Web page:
When I was a child, Colorado was a red state. As the population has increased and the cities have grown, it has become a blue state. Let’s call it light blue. Denver, Boulder, Fort Collins, Pueblo, and many of the mountain towns are blue. Colorado Springs, along with the rural towns in the west and east, are red. You can travel through Denver and see LGBTQ+ and Black Lives Matter signs along with American flags, but once you hit the rural areas you will begin to see Don’t Tread on Me and Blue Lives Matter flags, along with Trump flags and even Confederate flags (don’t get me started on that). This division of our state’s population along political lines has never been as apparent to me as it is now. It’s enough to make little liberal me feel uncomfortable when we pass through Rifle, where US Representative Lauren Boebert owns a restaurant aptly called Shooter’s Grill, where servers wait on tables with loaded guns holstered at their sides. As we left the Denver metro area and headed west and then northwest, we entered some of the lower populated areas that are solidly red, including Rifle.

Outside of Rifle, heading north towards Meeker today, I saw something I have never in my 53 years as an American citizen seen. There was a small ranch off the road on my side of the car. As we drove past, I noticed they had two flags attached to the wooden entry gate, one American flag and one variant of a Blue Lives Matter flag. This did not surprise me. What caught my attention was that both flags were flying upside down, waving in the fall breeze.

I turned to Steve and remarked about it. According to the US flag code, “The flag should never be displayed with the union down, except as a signal of dire distress in instances of extreme danger to life or property.” From what I could glean from the appearance of the ranch, there were no instances of extreme danger to life or property, which could only mean that the union down on their flag poles was meant to signify that our country is in dire distress. I told Steve that I too agree that our country is in dire distress, but I imagine I probably disagree with the person who hoisted those flags as to why that is.

The sight of these flags flown upside down, combined with the events of January 6th at the US Capitol, are deeply concerning. And after reading an opinion piece in The Washington Post yesterday written by neoconservative scholar Robert Kagan, entitled Our Constitutional Crisis Is Already Here, I’m getting increasingly worried about where we are headed. When you see conservative pundits on mainstream media saying they expect there to be violence, it’s time to expect violence. We are in an ugly, scary place. We don’t have a roadmap for where we are heading. I know it doesn’t help my mindset that I am a huge fan of the Hulu series The Handmaid’s Tale. I keep telling Steve as I see the battle to overturn Roe v. Wade play out that I won’t end up like June Osborne, unable to escape a country that has fallen under authoritarian rule while she kept thinking, “This can’t really be happening.” It’s not hyperbole to say that we are in dangerous territory, and I’m not talking about Rifle or Lauren Boebert’s Shooter’s Grill.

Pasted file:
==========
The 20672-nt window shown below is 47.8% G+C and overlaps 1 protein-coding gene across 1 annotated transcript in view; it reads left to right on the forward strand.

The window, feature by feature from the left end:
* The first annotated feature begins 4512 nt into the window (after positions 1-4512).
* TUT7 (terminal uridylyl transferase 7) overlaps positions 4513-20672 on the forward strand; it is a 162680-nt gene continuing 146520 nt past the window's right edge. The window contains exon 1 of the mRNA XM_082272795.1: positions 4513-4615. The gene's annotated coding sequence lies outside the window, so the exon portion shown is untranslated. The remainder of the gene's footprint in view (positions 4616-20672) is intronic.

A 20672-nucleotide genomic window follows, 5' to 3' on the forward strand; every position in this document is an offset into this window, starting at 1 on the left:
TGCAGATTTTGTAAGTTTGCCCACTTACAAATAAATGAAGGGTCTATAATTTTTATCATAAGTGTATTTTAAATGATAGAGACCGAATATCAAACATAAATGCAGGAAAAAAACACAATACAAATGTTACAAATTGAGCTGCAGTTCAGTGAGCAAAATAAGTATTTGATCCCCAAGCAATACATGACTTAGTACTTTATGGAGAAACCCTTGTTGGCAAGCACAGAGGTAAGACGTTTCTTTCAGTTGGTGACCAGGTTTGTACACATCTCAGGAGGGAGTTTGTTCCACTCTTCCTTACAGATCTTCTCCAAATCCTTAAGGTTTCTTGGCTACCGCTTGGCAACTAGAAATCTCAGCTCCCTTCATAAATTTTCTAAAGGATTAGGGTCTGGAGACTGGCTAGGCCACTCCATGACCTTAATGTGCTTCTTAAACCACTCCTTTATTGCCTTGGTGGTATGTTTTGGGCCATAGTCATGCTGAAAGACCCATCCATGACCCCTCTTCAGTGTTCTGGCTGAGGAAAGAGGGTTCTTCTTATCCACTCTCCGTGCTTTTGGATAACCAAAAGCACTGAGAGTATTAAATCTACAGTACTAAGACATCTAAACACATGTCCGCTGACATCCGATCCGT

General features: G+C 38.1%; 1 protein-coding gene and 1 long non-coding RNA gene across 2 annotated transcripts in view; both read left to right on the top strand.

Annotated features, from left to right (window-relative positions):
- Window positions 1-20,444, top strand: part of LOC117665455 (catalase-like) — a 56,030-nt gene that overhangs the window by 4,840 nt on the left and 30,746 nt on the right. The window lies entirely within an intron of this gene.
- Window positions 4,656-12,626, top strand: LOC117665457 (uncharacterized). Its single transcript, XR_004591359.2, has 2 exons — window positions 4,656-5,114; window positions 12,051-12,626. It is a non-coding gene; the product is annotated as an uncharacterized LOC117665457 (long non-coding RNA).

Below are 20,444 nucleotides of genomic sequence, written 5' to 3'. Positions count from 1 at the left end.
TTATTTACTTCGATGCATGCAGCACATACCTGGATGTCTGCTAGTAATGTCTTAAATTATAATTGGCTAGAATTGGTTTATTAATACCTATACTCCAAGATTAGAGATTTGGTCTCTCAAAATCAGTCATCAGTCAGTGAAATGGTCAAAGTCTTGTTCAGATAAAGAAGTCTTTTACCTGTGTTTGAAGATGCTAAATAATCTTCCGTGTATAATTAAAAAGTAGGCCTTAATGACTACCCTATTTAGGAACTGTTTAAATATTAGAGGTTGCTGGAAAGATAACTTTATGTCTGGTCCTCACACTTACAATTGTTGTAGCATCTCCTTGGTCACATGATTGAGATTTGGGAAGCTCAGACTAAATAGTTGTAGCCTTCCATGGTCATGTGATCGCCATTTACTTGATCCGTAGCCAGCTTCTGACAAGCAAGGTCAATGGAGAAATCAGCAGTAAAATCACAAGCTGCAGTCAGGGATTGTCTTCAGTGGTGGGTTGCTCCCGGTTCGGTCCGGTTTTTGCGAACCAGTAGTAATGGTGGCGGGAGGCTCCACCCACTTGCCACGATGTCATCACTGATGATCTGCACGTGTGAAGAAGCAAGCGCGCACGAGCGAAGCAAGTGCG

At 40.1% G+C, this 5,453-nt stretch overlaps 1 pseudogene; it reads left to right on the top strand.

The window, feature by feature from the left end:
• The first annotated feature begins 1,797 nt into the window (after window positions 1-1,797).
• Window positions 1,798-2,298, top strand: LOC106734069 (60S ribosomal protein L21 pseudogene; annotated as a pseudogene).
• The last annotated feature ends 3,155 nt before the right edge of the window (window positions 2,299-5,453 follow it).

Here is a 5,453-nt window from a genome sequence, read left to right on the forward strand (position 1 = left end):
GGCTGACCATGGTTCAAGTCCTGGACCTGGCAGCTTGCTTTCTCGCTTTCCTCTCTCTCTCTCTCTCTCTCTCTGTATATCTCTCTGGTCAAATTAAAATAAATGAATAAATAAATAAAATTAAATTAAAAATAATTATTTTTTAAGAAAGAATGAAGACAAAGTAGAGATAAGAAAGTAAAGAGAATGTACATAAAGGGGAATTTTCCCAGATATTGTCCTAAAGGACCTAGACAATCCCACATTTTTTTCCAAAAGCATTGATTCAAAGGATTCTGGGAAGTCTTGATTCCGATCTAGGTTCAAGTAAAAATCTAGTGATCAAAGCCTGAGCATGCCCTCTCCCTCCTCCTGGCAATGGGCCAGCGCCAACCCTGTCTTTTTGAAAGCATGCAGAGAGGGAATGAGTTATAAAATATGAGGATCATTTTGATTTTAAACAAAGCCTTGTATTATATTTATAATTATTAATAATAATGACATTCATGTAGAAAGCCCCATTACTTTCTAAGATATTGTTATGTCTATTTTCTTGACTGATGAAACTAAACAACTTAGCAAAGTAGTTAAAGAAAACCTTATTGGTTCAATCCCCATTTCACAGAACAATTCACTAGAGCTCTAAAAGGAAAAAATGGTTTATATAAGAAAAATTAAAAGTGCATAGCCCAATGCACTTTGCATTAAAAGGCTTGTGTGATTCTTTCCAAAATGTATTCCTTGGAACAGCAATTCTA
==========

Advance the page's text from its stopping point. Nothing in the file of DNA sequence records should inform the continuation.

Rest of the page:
Liberals and Democrats in particular need to distinguish between their ongoing battle with Republican policies and the challenge posed by Trump and his followers. One can be fought through the processes of the constitutional system; the other is an assault on the Constitution itself.” ~ Robert Kagan

From Outer Terrorism To Inner Terrorism In 20 Years

I have been thinking all day about what to write here. I debated telling my story of what this date was for me 20 years ago, when I was a new mother holding a healthy infant son and staring in horror at the news as the World Trade Center towers fell. But it seems unimportant what a mother in Denver felt or experienced that day when so many other people suffered and lost so much more than the security they felt in their naïveté about the world.

Steve and I have spent tonight watching the National Geographic special 9/11: One Day in America. It’s a gut wrenching, impactful and, at times, hopeful watch, full of a great deal of never-before-seen footage of that day. It’s made me think about how grateful I am to be here. I’m grateful that I was not a person with a direct connection to anyone who perished that day. I’m grateful for all the first responders who saved countless lives that day. I’m grateful that the actions of the heroes of United Flight 93 thwarted the last of the terrorists’ plans, grateful that their bravery saved our Capitol. I’m grateful I was able to visit New York City and the 9/11 Memorial for the first time a few months ago with my sister and my sons. I’m grateful that we were able to pull together in the days, weeks, and months after the attack and find a way out of mourning and into survival. I’m grateful for anyone who had a hand in saving people that day, cleaning up the remnants of that loss, and creating a meaningful memorial for remembrance.

Yet in the midst of all this gratitude, in the back of my mind, remains this thought. Anti-American terrorists took so much and so many from us that day, but their barbaric plans and actions also gave us a gift. They reminded us how good we can be. In the twenty years since that day, we have done more to destroy our nation than those terrorists did. On January 6th, our own citizens damaged the Capitol that Todd Beamer, Mark Bingham, Jeremy Glick, and Tom Burnett gave their lives to save. How do we save our nation this time? Can we?